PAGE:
The three countries’ leaders of will meet here Wednesday to celebrate 20 years of the North American Free Trade Agreement, but trade experts say the U.S. political appetite for more free-trade deals has waned, casting a shadow over efforts to expand the pact and deepen trade ties between North America and Pacific Rim countries.
President Barack Obama is almost certainly about to be pressured once again by Canadian Prime Minister Stephen Harper to approve the controversial Keystone XL oil pipeline, USA Today reports. Obama is heading to Mexico for the one-day North American Leadership Summit, and the two leaders will meet on the sidelines. But Harper won’t likely hear anything new from his American counterpart. “I think what President Obama will do is explain to (Harper) where we are in the review of the Keystone pipeline and indicate, of course, that we will let our Canadian friends know when we’ve made a decision,” said a senior administration official.
Also on the cross-border front: Obama on Wednesday will sign an executive order mandating the completion of a government portal for small businesses to submit import and export information. The White House says the electronic portal will allow U.S. companies to better compete in the global economy. Read more about the International Trade Data System in the Hill.
The North American Free Trade Agreement (NAFTA) provokes a deep yawn because at 20 years old it represents an old type of trade agreement. Instead of acting regionally, the three nations of North America have lapsed into dual bi-lateral discussions, i.e. U.S.-Canada, U.S.-Mexico, and Canada-Mexico. The days of exciting trilateral North American summits peaked in 2004 and subsequent gatherings of leaders focused on security and trade. But, even the Security & Prosperity Partnership was deactivated in 2009. With national problems making summit meetings unwelcome, political leaders left it to the private sector to use the NAFTA framework to develop a North American automobile industry that takes advantage of geographic proximity and complementary wage rates to create a highly competitive regional industry. Today, the aerospace industry is in the process of doing the same, and Mexico’s energy reform presents a significant opportunity for increased production in oil and natural gas.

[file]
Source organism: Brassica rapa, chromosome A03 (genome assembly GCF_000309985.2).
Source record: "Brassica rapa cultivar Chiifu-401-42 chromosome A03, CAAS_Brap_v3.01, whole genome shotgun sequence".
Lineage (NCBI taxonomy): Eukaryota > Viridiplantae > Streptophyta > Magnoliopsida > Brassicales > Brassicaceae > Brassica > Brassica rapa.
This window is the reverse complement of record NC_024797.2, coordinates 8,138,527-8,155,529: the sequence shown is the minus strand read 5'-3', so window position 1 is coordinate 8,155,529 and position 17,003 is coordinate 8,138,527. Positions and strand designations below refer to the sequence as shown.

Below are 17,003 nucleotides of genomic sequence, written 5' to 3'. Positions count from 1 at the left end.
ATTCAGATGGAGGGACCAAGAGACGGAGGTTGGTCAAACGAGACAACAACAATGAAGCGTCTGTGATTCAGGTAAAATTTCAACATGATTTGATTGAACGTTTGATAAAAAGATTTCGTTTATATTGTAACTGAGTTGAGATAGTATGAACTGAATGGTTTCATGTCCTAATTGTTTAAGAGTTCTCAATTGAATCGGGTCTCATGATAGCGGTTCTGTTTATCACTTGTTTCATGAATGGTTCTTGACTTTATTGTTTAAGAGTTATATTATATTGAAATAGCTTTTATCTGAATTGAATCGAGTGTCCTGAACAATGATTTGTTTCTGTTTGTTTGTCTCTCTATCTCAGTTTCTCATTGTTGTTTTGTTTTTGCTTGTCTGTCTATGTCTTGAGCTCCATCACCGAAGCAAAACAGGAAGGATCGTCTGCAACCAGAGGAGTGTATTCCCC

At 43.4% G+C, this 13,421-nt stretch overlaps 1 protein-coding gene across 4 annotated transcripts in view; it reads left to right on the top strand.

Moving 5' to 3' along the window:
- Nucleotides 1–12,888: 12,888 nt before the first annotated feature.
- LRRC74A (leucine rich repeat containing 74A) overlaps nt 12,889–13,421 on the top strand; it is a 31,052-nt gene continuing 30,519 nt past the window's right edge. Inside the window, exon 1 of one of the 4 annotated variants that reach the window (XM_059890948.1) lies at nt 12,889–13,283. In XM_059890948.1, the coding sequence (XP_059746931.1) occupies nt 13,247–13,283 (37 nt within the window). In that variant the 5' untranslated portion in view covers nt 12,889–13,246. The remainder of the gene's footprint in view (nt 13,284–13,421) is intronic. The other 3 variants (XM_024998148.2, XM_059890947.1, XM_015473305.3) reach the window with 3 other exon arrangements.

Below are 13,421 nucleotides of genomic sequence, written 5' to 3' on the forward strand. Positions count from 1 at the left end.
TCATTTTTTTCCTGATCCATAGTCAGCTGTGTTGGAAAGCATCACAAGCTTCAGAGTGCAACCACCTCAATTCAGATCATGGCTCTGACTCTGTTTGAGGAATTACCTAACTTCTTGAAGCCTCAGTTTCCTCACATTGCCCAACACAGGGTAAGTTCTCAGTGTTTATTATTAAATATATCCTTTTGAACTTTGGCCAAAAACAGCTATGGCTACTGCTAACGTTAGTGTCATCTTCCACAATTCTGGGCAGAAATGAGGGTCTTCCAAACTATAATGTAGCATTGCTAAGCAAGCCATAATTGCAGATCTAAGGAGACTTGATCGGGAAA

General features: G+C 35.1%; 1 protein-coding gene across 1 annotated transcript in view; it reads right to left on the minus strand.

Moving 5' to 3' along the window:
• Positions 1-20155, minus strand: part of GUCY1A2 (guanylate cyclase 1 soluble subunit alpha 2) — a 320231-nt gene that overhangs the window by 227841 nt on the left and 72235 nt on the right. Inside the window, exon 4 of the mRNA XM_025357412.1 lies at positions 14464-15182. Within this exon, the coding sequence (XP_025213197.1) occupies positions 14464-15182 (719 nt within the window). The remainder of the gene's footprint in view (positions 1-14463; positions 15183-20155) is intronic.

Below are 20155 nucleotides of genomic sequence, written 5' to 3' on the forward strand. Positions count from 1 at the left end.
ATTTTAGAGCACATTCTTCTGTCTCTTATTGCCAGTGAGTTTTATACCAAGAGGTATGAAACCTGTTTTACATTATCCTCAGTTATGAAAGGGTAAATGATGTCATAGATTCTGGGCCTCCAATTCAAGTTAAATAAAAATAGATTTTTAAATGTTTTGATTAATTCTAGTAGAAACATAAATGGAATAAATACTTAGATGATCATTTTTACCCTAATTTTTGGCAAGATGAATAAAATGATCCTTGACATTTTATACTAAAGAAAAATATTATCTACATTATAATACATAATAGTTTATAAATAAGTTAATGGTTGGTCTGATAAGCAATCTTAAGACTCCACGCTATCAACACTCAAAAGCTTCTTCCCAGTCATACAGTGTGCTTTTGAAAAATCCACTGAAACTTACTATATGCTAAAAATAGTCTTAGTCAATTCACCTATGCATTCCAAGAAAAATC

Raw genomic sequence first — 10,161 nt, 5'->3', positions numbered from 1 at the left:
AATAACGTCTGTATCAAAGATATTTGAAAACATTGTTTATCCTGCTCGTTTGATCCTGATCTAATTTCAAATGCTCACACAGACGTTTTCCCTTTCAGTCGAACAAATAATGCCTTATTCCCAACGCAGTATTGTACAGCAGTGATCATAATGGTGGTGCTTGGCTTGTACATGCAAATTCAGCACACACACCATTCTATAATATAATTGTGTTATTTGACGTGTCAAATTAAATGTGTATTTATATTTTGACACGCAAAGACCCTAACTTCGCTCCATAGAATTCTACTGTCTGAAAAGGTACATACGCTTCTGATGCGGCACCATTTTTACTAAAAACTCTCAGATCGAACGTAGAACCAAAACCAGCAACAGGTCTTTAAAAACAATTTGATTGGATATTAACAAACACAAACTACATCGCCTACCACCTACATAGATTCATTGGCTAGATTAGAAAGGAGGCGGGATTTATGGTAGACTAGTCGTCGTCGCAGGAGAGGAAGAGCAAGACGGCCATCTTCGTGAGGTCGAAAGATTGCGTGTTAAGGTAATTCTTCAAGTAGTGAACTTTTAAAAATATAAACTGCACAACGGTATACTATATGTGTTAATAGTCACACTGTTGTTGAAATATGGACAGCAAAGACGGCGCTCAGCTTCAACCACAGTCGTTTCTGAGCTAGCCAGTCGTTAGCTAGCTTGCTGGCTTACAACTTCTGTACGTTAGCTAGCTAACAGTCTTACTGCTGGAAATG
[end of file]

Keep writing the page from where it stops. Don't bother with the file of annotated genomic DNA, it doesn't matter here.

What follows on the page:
What should be on the agenda for this North American summit to take place on February 19 in President Pena Nieto’s hometown, Toluca?
travels to on Wednesday for a brief but politically fraught visit aimed at forging closer trade ties with America’s two closest neighbors even as his party’s leaders back home have vowed to undercut his efforts. Mr. Obama will meet with the leaders of Mexico and in the rapidly growing city of Toluca, to the west of Mexico City, the capital, at what his advisers consider a critical juncture in his efforts to negotiate a broad Asian-Pacific trade pact that would encompass roughly 40 percent of the global economy across a dozen nations. Both Mexico and Canada have joined the negotiations in the last two years.
The whirlwind visit — he will return to Washington on Wednesday evening without staying the night — will offer Mr. Obama a chance to reassure his counterparts about his capacity to deliver at a time when he faces significant hurdles at home. Senatorof Nevada and Representative of California, the Democratic leaders in Congress, oppose legislation giving him authority similar to that of his predecessors to negotiate trade deals.
Mexico is pushing for a continental approach to energy, with a top official saying all three countries should use their resource wealth to boost the strength of the North American economy. Ahead of this week’s “Three Amigos” summit, Ildefonso Guajardo, Mexico’s secretary of economy, told The Globe and Mail that the Keystone XL pipeline could benefit Canada, the United States as well as his own country.
This week’s talks in Toluca, where North American leaders are scheduled to meet on Wednesday, will provide another opportunity for Prime Minister Stephen Harper to press U.S. President Barack Obama on Canada’s bid for approval of Keystone, which would move oil from Alberta to the Gulf Coast. The issue has become a growing irritant between the two leaders, and senior U.S. officials made it clear in a background briefing last week that Canada should not expect an answer on the project during this week’s meetings.